Trudeau confirms Saudi asylum seeker coming to Canada

Saudi teen refugee arrives in Canada

Saudi teen refugee arrives in Canada

A Saudi woman who fled her family and became stranded at Bangkok's main airport is now flying to Canada to seek asylum, Thai officials say.

The Australian government said it was considering Rahaf Mohammed Alqunun for refugee resettlement, in a case that has advanced rapidly since the weekend when the 18-year-old barricaded herself in an airport hotel in Thailand and publicized her case on social media. No other details were immediately offered.

The UN refugee agency UNHCR had referred Qunun's protection request to Australia on Wednesday, though it had not been confirmed before now that Canada was also considering her case.

She soon started posting messages on Twitter from the transit area of Bangkok's Suvarnabhumi airport saying she had "escaped Kuwait" and her life would be in danger if forced to return to Saudi Arabia.

On Wednesday, Thai officials had allowed her to assume temporary protection of United Nations officials. Several female Saudis fleeing abuse by their families have been caught trying to seek asylum overseas in recent years and returned home.

Human rights campaigners say many similar cases have gone unreported.

Trudeau brushed off a question as to whether Canada's move might make it harder to fix ties with Saudi Arabia.

She said she had renounced Islam, which is punishable by death in Saudi Arabia.

Rahaf Mohammed al-Qunun had arrived in Bangkok from Kuwait on January 5 and has claimed that her family will kill her if she is forcibly returned.

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On Thursday its foreign minister said Canberra was still assessing the request.

It all began with a simple tweet last summer, after Amnesty International learned the Saudi government had arrested several female human rights activists.

But just days after fleeing a powerful and allegedly abusive family in Saudi Arabia, al-Qunun has already been judged a legitimate refugee by the United Nations and been in contact with Australian officials in Bangkok about resettlement.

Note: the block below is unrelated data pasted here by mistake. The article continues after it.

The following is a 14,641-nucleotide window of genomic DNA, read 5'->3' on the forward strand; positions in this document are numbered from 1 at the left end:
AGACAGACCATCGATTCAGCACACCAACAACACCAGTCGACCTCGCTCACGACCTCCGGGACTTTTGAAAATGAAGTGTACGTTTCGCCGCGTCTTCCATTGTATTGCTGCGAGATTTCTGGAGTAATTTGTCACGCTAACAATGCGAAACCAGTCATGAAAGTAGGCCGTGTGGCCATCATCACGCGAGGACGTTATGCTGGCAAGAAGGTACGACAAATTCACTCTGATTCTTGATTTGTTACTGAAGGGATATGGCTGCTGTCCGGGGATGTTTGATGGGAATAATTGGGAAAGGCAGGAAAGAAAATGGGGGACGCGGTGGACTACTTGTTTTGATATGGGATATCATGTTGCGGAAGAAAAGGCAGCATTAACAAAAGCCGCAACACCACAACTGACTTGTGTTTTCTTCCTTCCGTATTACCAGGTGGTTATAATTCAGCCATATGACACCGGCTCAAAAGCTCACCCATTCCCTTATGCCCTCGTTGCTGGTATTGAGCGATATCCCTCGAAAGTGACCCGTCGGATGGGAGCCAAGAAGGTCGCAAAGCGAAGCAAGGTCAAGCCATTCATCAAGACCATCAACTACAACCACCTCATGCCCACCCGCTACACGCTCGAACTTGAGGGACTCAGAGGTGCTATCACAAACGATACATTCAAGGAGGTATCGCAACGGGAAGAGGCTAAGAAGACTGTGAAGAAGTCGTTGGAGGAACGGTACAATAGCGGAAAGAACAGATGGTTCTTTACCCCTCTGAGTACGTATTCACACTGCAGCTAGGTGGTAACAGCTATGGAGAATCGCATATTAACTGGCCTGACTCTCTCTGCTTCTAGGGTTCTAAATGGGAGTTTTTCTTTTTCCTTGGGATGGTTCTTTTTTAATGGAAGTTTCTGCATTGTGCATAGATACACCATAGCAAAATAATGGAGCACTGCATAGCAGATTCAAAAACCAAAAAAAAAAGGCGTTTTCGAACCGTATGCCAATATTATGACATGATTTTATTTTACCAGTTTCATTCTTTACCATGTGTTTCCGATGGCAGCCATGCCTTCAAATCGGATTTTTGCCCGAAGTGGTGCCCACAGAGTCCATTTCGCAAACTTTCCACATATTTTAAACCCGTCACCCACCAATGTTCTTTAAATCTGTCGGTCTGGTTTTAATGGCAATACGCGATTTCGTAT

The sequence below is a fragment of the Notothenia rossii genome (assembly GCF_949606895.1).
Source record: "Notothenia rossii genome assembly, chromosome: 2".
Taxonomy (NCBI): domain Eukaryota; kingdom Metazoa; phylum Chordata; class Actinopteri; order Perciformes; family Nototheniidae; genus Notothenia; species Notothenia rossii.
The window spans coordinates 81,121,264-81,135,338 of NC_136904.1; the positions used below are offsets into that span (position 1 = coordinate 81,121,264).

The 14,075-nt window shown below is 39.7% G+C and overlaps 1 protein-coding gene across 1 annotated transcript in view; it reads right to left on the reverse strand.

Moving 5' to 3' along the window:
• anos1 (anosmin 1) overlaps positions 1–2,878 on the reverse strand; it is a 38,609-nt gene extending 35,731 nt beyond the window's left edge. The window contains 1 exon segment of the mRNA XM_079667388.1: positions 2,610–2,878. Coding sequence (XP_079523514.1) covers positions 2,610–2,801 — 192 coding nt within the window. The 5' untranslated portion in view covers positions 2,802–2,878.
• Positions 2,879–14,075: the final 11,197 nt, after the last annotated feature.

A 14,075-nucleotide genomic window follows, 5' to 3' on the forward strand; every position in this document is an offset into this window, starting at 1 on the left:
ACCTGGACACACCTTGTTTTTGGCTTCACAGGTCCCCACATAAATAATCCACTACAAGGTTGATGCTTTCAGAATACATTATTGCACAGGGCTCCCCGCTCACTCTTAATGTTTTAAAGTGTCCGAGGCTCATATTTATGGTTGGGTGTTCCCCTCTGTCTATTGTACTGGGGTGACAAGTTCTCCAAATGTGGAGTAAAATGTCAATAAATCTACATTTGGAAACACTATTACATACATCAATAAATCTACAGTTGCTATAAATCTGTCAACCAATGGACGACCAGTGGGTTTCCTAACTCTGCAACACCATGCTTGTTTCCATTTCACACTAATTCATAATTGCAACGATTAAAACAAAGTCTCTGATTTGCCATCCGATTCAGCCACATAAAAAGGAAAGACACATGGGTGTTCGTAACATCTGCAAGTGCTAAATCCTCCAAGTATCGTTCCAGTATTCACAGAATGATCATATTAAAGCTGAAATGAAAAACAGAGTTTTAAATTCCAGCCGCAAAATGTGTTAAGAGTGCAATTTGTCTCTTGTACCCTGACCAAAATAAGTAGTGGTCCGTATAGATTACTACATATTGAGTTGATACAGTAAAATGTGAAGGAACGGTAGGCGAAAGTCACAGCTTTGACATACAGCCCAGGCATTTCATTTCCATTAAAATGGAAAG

She said she meant to take a connecting flight to Australia - and had an Australian visa - but that her passport was seized by a Saudi diplomat when he met her coming off the flight at Suvarnabhumi airport, leaving her stranded.

By Friday, Alqunun had closed down her Twitter account. It was reinstated as of late Friday, and she posted photos of herself holding her green Saudi passport aboard a flight.

Payne said during her visit to Thailand yesterday, she had also advocated the safe return to Australia of footballer Hakeem al-Araibi, who has been detained in Thailand since November while trying to go on vacation. Australia's Education Minister Dan Tehan said Saturday that Australia had moved quickly to process her case but Canada chose to take her in.

"She's just been receiving a lot of death threats", McNeill said on Twitter. Then, Canada levelled sanctions against many Saudis believed to be involved in the killing of journalist Jamal Khashoggi, and is said to be considering pulling out of the deal to sell light-armored vehicles to Saudi Arabia.

The UN agency thanked both governments for their quick response and specifically thanked Canada for accepting al-Qunun and arranging her travel.

Australia had been one of the countries weighing offering Ms Alqunun asylum.

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